Scummed all the applicable gear, 'ware, etc. from the 5th ed shadowrun books and pasted it into a big 'ol word doc.
Well, this is remarkable. I'm not sure how the balance with Starfinder's economy is working out, I'll have to check in more detail when I have the chance. But the level of detail is certainly impressive.
Be interesting to see what you wind up doing with Essence.
I'm more familiar with Starfinder than Pathfinder 1e, but I'm willing to learn and this seem like an interesting opportunity.
I'd actually be really interested in reading the consolidated advice thread at the tips link, but at the moment none of the links indexed in the first post of that thread seem to work. Just FYI.
I think we need to move this all to the Homebrew section soon. We're getting down a rabbit hole at this point and it's rapidly turning dystopian on us.
Although arguably any setting that treats Hellknights as normal is already dystopian. The ideas here are really just logical extensions of what they could get away with in such a setting.
...for feat prerequisites. Like I keep saying.
In point of fact I used my Theme bonus on a Solarian character to position them for the Connection Inkling feat in precisely this way.
(I mean, the Theme bonus applied to my key stat and freed up a point to spend on Wisdom. Point being the resulting stat arrays are not functionally equivalent.)
Report-back, for the sake of completeness: I actually did run this very encounter with my group in our last session, with the ship in question being an interplanetary luxury liner.
It was super-fun. They got to use the Interstellar docking music as they boarded the ship :) -- our Captain player had it all ready to go, he'd apparently been waiting for a scenario like this for months -- struggled their way through a panicking crowd and did battle with a group of terrorists on a heavily-irradiated engineering deck as they tried to restart the ship's engines (they had five turns total to get it done) all while the ship was in a flat spin, its "inertial dampeners" inoperative and its spins throwing all the combatants this way and that from turn to turn, with more Bludgeoning damage each turn.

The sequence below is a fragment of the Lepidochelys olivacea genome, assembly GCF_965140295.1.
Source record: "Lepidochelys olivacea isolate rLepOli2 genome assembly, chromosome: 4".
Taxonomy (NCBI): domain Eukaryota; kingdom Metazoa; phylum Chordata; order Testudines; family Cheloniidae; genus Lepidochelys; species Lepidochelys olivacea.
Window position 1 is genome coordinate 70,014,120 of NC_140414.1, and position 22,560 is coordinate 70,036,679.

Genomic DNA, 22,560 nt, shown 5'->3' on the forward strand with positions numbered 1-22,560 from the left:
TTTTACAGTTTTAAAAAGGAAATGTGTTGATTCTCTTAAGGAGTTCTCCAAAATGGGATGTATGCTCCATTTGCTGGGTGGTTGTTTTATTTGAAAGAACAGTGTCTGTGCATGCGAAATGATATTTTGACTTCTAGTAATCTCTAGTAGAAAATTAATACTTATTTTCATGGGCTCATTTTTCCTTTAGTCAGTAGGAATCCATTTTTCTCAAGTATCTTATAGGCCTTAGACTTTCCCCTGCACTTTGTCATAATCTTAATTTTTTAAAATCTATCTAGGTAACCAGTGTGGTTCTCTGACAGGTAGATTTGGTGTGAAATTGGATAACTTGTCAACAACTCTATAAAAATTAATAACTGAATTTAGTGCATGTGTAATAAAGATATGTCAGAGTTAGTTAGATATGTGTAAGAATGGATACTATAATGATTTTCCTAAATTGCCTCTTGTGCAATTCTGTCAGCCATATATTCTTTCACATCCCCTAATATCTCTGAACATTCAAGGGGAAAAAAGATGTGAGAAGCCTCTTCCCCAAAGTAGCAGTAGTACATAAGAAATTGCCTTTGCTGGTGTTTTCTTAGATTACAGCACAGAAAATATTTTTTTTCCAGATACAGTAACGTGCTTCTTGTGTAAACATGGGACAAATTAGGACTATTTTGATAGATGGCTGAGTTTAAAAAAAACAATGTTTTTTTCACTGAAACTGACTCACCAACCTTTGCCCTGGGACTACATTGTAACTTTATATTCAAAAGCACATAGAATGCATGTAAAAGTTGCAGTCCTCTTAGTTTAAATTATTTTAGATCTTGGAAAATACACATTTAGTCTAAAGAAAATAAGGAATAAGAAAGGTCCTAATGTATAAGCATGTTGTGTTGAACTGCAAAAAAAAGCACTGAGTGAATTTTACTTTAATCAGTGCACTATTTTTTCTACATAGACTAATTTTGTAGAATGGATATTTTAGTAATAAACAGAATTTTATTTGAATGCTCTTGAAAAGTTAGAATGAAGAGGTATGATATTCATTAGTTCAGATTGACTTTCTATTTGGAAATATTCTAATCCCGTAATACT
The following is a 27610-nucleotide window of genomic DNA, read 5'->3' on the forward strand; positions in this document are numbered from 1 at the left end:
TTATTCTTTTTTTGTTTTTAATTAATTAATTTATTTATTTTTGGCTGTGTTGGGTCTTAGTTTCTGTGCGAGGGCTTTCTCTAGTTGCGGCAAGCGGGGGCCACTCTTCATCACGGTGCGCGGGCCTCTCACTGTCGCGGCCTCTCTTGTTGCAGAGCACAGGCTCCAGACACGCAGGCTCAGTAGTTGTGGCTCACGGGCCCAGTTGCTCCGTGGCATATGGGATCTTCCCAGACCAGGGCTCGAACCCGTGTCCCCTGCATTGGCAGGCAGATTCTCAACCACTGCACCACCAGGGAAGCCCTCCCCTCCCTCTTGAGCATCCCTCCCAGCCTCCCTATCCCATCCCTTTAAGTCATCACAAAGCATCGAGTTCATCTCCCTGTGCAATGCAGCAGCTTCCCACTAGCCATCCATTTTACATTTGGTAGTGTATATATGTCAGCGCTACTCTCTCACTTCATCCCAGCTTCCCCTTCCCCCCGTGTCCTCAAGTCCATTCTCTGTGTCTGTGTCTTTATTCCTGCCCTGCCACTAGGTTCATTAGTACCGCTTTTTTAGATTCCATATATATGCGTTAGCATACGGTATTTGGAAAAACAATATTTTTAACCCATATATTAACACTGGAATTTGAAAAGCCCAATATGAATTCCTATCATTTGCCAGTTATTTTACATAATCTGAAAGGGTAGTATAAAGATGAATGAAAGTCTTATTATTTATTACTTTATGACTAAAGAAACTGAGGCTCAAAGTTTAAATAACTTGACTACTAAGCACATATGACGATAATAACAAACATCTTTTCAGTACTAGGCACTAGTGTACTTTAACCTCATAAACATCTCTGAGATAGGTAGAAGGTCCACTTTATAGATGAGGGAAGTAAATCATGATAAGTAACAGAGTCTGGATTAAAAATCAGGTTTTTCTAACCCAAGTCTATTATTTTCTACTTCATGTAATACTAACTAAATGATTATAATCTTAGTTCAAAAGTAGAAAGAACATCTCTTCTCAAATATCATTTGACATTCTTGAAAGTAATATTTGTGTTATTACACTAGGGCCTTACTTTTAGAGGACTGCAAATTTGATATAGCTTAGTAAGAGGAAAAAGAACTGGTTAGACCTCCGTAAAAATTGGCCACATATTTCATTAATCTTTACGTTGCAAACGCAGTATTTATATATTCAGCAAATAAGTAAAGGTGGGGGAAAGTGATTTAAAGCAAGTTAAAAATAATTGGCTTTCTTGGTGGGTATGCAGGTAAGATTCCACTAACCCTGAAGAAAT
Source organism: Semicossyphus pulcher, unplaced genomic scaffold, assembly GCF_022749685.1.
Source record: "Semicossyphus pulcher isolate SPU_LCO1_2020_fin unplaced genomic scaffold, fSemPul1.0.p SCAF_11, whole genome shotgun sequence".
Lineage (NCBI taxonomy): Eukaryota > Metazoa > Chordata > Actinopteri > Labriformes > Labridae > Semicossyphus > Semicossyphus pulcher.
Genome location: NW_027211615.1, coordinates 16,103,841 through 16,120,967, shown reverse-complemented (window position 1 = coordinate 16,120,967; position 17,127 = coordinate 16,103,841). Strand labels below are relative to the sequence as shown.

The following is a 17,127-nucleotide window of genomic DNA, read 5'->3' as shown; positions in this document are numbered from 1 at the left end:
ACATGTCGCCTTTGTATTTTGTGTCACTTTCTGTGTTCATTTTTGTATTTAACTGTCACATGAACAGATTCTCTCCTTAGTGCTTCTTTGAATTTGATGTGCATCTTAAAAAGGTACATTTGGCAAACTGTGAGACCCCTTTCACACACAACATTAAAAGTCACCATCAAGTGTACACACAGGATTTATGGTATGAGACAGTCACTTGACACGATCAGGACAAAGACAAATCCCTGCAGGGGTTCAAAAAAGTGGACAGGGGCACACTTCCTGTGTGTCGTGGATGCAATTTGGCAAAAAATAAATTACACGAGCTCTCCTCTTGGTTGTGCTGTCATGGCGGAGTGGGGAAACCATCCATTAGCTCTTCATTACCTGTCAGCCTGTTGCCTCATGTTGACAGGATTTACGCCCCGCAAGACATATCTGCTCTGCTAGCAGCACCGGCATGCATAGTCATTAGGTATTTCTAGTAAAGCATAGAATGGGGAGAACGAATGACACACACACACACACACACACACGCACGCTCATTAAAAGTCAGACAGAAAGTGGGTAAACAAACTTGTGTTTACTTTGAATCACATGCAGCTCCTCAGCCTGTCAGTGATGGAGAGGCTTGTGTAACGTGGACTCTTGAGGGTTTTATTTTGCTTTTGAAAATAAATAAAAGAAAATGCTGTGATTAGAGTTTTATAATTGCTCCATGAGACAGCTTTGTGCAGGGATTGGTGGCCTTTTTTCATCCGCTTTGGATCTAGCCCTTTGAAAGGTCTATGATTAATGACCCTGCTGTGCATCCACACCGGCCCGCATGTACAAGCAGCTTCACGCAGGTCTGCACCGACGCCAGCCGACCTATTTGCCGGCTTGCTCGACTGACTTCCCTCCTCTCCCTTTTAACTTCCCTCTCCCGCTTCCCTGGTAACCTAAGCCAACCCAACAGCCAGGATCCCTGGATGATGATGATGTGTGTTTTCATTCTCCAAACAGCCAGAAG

Incredibly tense and satisfying, I recommend it.
I put together this document about "dress code" and weapons etiquette informed by what I learned from running my first (still-ongoing) campaign.
(What I learned being basically to adopt some clear guidelines upfront that seem consistent with the setting as presented. I like being able to challenge my players with situations where they won't always be bristling with weapons and armour but didn't think to make this part of our pre-game campaign discussions, something I would do if running a fresh campaign.)
Big Lemon wrote:
I don't know what your experience level with non-DnD-based systems (as PF and SF are) is, but what I'm trying to express might be more difficult to explain if you haven't played any "talk-focused" systems like World of Darkness.
No, it's not difficult to explain. It's just I think you're mistaken.
I mean yes, obviously, the tactical rules are a major part of the system. I'm not saying otherwise. They suck up a lot of detail even after much of Pathfinder's excess has been trimmed out -- indeed "combat" now also means three distinct sets of sub-rules, one of which is radically different from the others and favours completely different character abilities. Whether or not this means they're the "primary draw" of the game is questionable (I'll come back to that) but certainly there are large tracts of the system that are tightly designed around tactical detail.
But OTOH, look at what you do here:
Imagine taking a thick, black marker and crossing out everything that applies only to combat: health, weapon proficiencies, primary class features, talents that improve damage, etc.
No. Class features don't apply "only to combat" unless you're a Soldier. Health doesn't apply "only to combat." It also applies to survival scenarios like coping with disease and hostile environments. And it is not a minor detail that Starfinder allows characters to be built from 1st to 20th level with minimal emphasis on combat powers.